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Design & Analysis of Research in HPERD

by: Brooklyn Haag

Design & Analysis of Research in HPERD PEP 455

Marketplace > University of Idaho > Physical Education > PEP 455 > Design Analysis of Research in HPERD
Brooklyn Haag
GPA 3.77

Douglas Dickin

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Douglas Dickin
Class Notes
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This 5 page Class Notes was uploaded by Brooklyn Haag on Friday October 23, 2015. The Class Notes belongs to PEP 455 at University of Idaho taught by Douglas Dickin in Fall. Since its upload, it has received 26 views. For similar materials see /class/227790/pep-455-university-of-idaho in Physical Education at University of Idaho.

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Date Created: 10/23/15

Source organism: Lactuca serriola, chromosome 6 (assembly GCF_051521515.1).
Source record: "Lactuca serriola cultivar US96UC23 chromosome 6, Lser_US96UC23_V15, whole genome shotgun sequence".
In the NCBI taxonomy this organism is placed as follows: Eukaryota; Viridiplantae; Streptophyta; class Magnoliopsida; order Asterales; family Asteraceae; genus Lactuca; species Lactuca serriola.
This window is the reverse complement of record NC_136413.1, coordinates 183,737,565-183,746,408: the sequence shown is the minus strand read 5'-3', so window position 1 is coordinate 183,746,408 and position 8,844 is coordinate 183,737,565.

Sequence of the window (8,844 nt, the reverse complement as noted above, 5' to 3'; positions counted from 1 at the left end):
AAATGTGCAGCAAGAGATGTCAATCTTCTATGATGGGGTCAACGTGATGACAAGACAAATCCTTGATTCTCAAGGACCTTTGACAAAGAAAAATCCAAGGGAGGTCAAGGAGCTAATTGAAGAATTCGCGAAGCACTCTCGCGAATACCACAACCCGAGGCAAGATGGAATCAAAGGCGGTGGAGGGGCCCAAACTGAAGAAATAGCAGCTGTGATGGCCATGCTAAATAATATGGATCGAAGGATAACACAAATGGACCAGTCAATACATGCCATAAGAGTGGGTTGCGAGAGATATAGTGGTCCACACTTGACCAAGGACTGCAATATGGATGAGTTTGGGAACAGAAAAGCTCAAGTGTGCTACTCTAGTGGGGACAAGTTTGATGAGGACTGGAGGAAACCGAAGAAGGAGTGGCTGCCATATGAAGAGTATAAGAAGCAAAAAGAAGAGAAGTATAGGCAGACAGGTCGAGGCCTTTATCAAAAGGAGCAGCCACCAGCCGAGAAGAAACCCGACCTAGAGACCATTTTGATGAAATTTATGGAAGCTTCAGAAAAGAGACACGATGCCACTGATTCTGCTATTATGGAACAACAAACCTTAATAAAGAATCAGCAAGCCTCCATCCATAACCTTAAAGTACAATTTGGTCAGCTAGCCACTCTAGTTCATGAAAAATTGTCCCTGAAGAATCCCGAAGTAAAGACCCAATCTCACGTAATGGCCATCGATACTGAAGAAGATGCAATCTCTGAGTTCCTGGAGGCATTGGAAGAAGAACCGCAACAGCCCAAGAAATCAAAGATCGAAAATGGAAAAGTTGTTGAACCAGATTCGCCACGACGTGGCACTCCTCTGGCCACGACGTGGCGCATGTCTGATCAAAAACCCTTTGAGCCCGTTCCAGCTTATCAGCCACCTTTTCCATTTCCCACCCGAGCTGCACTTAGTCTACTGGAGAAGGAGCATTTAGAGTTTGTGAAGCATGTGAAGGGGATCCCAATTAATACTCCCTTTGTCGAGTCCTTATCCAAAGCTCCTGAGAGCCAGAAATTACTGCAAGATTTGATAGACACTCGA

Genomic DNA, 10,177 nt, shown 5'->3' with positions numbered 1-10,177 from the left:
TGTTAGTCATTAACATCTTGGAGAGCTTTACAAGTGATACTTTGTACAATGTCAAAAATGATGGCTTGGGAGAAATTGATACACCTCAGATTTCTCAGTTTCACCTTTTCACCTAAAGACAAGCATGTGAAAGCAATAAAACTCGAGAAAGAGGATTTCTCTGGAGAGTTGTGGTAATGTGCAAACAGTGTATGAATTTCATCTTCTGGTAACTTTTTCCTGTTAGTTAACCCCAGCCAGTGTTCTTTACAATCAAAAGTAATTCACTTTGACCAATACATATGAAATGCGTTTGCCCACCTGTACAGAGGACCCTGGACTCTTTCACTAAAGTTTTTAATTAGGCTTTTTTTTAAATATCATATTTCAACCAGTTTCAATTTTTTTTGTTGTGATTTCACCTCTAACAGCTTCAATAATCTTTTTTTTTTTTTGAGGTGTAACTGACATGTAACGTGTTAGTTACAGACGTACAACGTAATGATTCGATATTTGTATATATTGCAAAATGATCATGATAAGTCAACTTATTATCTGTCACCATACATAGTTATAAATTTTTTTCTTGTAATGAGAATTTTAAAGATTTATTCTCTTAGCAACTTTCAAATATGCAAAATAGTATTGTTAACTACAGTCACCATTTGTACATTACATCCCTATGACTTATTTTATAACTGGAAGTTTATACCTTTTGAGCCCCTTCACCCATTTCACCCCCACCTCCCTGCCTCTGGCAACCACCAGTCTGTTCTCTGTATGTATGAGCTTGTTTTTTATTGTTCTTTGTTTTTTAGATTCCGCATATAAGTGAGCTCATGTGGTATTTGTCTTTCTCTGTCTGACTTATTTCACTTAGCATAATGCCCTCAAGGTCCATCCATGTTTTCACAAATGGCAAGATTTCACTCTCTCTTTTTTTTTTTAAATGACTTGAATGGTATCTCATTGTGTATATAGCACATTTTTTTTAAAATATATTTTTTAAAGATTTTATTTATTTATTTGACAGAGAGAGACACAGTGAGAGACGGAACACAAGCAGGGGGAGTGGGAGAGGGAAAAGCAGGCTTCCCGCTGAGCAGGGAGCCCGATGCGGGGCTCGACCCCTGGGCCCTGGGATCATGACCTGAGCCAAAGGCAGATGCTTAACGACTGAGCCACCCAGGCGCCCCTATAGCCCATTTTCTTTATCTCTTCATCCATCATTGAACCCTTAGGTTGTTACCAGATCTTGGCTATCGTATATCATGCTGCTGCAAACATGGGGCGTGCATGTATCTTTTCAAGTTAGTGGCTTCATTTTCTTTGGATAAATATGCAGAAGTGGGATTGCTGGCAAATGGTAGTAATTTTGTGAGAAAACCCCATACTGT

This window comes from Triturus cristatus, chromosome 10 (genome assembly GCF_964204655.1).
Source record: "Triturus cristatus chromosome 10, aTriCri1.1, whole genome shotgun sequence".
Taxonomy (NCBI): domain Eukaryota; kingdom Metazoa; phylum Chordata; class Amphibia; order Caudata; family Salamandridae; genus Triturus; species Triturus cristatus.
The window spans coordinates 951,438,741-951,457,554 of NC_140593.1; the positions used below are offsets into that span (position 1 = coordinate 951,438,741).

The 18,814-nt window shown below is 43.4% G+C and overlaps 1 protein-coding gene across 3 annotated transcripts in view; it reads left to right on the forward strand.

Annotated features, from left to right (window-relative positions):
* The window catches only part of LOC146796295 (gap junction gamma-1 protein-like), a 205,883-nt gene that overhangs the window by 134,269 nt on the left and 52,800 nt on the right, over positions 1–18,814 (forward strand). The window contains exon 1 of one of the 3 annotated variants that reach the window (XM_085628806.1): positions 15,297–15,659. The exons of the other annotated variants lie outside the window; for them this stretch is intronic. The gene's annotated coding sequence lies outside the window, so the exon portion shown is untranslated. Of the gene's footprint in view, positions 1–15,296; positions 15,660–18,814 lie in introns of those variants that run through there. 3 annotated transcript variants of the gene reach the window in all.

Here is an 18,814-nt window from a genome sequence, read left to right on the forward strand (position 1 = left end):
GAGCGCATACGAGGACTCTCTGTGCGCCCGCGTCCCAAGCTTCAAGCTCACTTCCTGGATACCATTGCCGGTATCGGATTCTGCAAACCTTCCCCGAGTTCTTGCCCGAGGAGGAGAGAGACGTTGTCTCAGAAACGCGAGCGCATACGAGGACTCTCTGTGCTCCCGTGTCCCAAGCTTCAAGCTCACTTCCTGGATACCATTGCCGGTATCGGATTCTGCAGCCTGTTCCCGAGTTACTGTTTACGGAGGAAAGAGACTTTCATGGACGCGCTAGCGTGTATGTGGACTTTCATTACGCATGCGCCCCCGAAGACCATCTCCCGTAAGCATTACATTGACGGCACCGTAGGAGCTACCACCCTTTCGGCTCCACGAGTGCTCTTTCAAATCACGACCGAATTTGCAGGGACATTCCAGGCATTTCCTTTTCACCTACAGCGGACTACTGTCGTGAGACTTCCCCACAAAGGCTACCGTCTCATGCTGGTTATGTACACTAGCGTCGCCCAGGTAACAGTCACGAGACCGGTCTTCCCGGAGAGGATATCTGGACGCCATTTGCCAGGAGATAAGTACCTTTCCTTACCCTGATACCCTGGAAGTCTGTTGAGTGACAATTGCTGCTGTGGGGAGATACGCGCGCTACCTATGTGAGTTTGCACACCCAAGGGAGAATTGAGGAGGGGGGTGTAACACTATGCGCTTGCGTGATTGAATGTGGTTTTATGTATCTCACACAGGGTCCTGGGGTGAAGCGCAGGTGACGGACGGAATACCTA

Chapter Outline Why we need statistics r computers in statistical analysis escription and inference are not statistical techniques Ways to select a sample Justifying post hoc explanations Difficulty ofrandom sampling and assignment how goo oes it ave to be Measures of central tendency and variability Basic Concepts of statistical techniques Why We Need Statistics Statistics is an ohjecti e way of interpreting a collection of ohserv ions Types of statistics 7 Descriptive tecnniuues e Cenelatienal tecnniuues 7 Differences amurlg gruups Example of Correlation What duesthis gure tell usv ls the cunelallun pusmve urneganve What duesthattell us then Huw strung is the currelalmr How Com puters Are Used in Statistics Frequently used in of ces labs and homes for statistical analysis Hardware and software Types of software for statistics 7 Statistical Analysis system SAS 7 Statistical Package furthe Secial Sciences SPSS e Excel777 Ways to Select a Sample Random sampling tables of random num e s Strati ed random sampling ma 39c sampling Random assignment Justifying post hoc explanations How good does the sample have to be Good enough for our purposes Measures of Central Tendency and Variability Central tendency scores 7 Wh t a rs an avera ge Mean typicallythuughtulasthe average Median M de rn du tnese measurestell us abuutthe data Range etseeres Vananee Standavddeviatiun Calculating Central Tendency curring number an unel Me n Line numbers up in order and take middle number Mode Most frequently 0c 7 Same data vnu have mure tn 7 lfan Even numberetake mean urtne Wu m the middle Mean Takes a sum of all scores and divides value by the number of scores Calculating Variability Range Simply the minimum and the ma um scores Variance 7 measure at drspersrun ur scurEs based an the squared deviatmn ur eaen seure rrum the me e What Standard Deviation is the square root of the variance Why do we want to know Central Tendency and Variability The measure of central tendency give us 7 One number sent the data 7 Pruvides insight rntu What the data luuk like 7 errtatrun 7 Extreme seures can skevvthe data The measure ofVariability e akes rntu aeeuunttne spread at seures 7 Farms uurunderstandrng urtne Nurmal Curve Freausncv m a scare Normal Curve mam culmtnllnmnlumhnd Example from Book for Mean and SD BlandN nunum hi is d 539quot amp of calculating mean 3 g and SD n s 25 x a i Z 2 Typically not the 2 j E easiest way to h 4 calculate a a u u nNows xeul wAnLW m Another Formula for Variancequot x Data point n 1 of points z Sum of n To get standard deviation tak e roo Descriptive statistics U ed to organize simplify and summarize the collected data Data typically consist of a set of scor calle is 39 fro a I u Ion These scores result m the measurements taken The or al measurements or values in a distributlon are called raw sco e Types of Scores Continuous e a contlnuous progresslon rromtne smallest amount to tne largest amount g easurement pusslble alung tne cunllnuum e g nelgnt welgnt temperature strengtn Discret 7 measurement ano classlncatlon are posslole only ln Whole unlts e g SlZE uHamlly number utscnuuls ln cuunlly e chnotomous e 2 categoryyanaole yesno allyeoeao Scales of Measurement Nominal Ordinal Interval Ratio Nominal e Merely classlnes ohlects ln accoroance yntn slmllantles ano olrrerences yntn respectto some rarcny or scores 7 Exam les culur Elf half tender respunse tn ayesnu questlurl snue preference Ordinal 7 Type oroata tnatls cnaractenzeo oytne aolllty to rank oroer on tn o s or n unoerlylno contlnuum e No common 7 Examples class ranks place crnnlsn ln a race unlt of measurement Interval Data having knuvvn and equal distance between seere units but having an arbitrary zeru pennt 7 Example Temperature en FahrenheitCelsius Scale Persenanty and intelligence Scares Ratio 7 Pussesses same prupemes uf interval data but dues have a true zeru pennt 7 Examples helghturwelght lstance measurement Categories of Statistical Tests Parametric e Nurmal distributmn 7 Equal vananees 7 independent ubservatmns Nonparametric distribution free e Distributlun is net nurmal Normal curve helps determine test to use Normal Curve Fvenuannym mm A n u 3 Same an vinath ul new e s ewness 5 in r Kunusls Skewness Kurtosis A A E C Statistics What statistical techniques tell us Reliability significance of effect Strength of the relationship meaningfulness Types of statistical techniques Relationships among variability Differences among groups Cause and effect Correlation is no proof of causation


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